A playing partner of mine and I like to say that 30-30 is the point that separates the men from the boys—or, more coldly, the winners from the losers. And it’s true—next time you come to a 30-30 point, see if you don’t just get a hair tighter than you do at other times. You have a little mental help on most other points: at 15-all, it's too early to get worried; 15-30 you’re in battle mode; 30-15 you’ve got a little wind at your back. Thirty-all? Call it the sudden death of tennis. I’ve always been amazed at how often, even in the pro game, the player who loses the 30-30 point ends up getting negative on the next one and subconsciously giving it away. (In the final in Doha, I counted only one game that went to 30-30 and then continued on to deuce; all the others ended on the next point. It seemed more likely that a game would go to deuce if the score had been 40-15 or 15-40 after the first four points.)
There were nine 30-30 points in the final in Doha. Sharapova won six of them. She won the three that cropped up in the first set, which she took 6-1. Zvonareva won three of the four in the second set, which she won 2-6. Sharapova then won the two 30-30 points in the third set and rolled 6-0. Clearly, these nine points set the tone for the entire match. So much so that as I was watching, I began to think that a tennis fan could just fast forward to the 30-30 points, the way NBA fans can find out all they need to know about a game in the last two minutes.
I’ll focus on three of these points. In the first set Sharapova was up a break at 2-0 when the score went to 30-30 on Zvonareva’s serve. Sharapova began by blocking her forehand return to the service line—an intelligent, neutral way to open up a point in which both players would be nervous. But she didn’t settle into a defensive mode and hope her opponent would miss. Sharapova looked to send Zvonareva wide and open up the point from there, which she did after three or four balls. She ended up hitting a winner crosscourt without putting the ball anywhere near the lines. Sharapova was up 3-0 and the set was over. When the experts say that good players play the big points well, they’re not referring to the incredible save they might make at 7-8 in the third-set tiebreaker. They’re talking about the kind of point Sharapova played at 2-0, 30-30.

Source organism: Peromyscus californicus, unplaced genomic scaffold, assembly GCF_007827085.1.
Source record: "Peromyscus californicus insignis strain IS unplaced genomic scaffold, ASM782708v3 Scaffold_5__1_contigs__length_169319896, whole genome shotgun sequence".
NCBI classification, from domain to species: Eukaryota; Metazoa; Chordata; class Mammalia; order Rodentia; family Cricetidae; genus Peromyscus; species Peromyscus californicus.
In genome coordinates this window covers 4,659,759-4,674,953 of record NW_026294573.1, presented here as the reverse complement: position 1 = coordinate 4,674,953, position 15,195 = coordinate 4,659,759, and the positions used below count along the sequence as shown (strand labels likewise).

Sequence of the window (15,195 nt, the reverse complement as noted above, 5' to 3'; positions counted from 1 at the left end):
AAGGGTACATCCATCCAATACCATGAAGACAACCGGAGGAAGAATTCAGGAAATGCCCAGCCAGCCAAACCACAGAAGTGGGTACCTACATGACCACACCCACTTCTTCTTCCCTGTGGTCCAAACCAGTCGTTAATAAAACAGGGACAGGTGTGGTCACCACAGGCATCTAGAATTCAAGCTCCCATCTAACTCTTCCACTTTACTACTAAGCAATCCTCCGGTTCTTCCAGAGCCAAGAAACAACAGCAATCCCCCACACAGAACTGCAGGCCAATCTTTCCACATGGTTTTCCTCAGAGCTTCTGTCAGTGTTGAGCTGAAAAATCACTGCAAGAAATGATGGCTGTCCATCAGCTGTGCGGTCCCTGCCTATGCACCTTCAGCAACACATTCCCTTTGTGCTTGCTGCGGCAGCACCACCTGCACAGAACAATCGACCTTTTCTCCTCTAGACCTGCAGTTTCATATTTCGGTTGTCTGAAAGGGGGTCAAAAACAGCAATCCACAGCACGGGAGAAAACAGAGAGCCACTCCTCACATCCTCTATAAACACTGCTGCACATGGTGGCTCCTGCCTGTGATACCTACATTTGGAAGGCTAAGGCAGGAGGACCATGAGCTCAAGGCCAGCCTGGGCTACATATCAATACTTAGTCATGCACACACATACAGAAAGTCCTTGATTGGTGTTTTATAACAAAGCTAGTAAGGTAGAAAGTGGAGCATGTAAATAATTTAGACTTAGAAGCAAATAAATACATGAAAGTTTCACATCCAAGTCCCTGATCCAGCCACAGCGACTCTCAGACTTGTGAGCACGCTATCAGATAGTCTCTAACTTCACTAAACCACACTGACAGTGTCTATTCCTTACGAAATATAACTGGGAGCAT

It didn’t work out that way in the second set. Zvonareva served the first game, which went to 30-30. For some reason, Sharapova abandoned the safe block and went straight down the line with a full-swing forehand return, missing by inches. It was an all-or-nothing attempt, and it cost her. Having held, Zvonareva was relieved and rejuvenated, perhaps becasue she had finally won a point that some part of her recognized as crucial. Sharapova, meanwhile, seemed distracted by her missed opportunity. Seven games later she had lost the set and coach Michael Joyce was saying to her, “You let the first few games [of that set] bother you.”
I’m guessing Sharapova knew not just the game, but the point, he was talking about. In the first game of the third set, she won a long rally with a brilliant mix of scrambling defense and powerful offense. When her last forehand screamed past her opponent for a winner, Sharapova let loose with a spasmodic fist-pump. And why not: She’d just won the 30-all point. She wouldn’t lose another game.